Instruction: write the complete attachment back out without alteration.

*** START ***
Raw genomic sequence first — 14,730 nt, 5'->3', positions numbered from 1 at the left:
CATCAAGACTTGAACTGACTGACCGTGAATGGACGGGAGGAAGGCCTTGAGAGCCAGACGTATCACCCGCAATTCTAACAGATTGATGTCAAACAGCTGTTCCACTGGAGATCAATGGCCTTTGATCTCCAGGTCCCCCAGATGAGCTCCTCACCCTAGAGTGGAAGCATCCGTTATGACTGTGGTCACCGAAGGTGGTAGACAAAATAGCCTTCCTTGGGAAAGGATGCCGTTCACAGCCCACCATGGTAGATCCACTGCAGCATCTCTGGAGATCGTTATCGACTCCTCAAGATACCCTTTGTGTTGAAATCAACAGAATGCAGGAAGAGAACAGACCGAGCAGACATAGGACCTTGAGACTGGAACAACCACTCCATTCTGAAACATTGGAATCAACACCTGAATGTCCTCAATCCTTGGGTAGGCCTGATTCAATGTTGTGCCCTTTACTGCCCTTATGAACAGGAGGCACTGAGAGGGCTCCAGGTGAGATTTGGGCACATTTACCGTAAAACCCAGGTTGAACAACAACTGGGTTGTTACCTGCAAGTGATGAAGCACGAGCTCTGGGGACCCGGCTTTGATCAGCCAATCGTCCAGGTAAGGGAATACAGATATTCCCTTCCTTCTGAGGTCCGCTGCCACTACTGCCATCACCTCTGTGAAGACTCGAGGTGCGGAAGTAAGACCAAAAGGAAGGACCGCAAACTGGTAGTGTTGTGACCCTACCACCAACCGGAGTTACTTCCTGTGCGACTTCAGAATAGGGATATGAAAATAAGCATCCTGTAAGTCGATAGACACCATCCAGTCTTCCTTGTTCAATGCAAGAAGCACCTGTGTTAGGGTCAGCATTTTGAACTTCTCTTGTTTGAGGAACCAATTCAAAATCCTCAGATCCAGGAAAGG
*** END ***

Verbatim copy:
Raw genomic sequence first — 14,730 nt, 5'->3', positions numbered from 1 at the left:
CATCAAGACTTGAACTGACTGACCGTGAATGGACGGGAGGAAGGCCTTGAGAGCCAGACGTATCACCCGCAATTCTAACAGATTGATGTCAAACAGCTGTTCCACTGGAGATCAATGGCCTTTGATCTCCAGGTCCCCCAGATGAGCTCCTCACCCTAGAGTGGAAGCATCCGTTATGACTGTGGTCACCGAAGGTGGTAGACAAAATAGCCTTCCTTGGGAAAGGATGCCGTTCACAGCCCACCATGGTAGATCCACTGCAGCATCTCTGGAGATCGTTATCGACTCCTCAAGATACCCTTTGTGTTGAAATCAACAGAATGCAGGAAGAGAACAGACCGAGCAGACATAGGACCTTGAGACTGGAACAACCACTCCATTCTGAAACATTGGAATCAACACCTGAATGTCCTCAATCCTTGGGTAGGCCTGATTCAATGTTGTGCCCTTTACTGCCCTTATGAACAGGAGGCACTGAGAGGGCTCCAGGTGAGATTTGGGCACATTTACCGTAAAACCCAGGTTGAACAACAACTGGGTTGTTACCTGCAAGTGATGAAGCACGAGCTCTGGGGACCCGGCTTTGATCAGCCAATCGTCCAGGTAAGGGAATACAGATATTCCCTTCCTTCTGAGGTCCGCTGCCACTACTGCCATCACCTCTGTGAAGACTCGAGGTGCGGAAGTAAGACCAAAAGGAAGGACCGCAAACTGGTAGTGTTGTGACCCTACCACCAACCGGAGTTACTTCCTGTGCGACTTCAGAATAGGGATATGAAAATAAGCATCCTGTAAGTCGATAGACACCATCCAGTCTTCCTTGTTCAATGCAAGAAGCACCTGTGTTAGGGTCAGCATTTTGAACTTCTCTTGTTTGAGGAACCAATTCAAAATCCTCAGATCCAGGAAAGG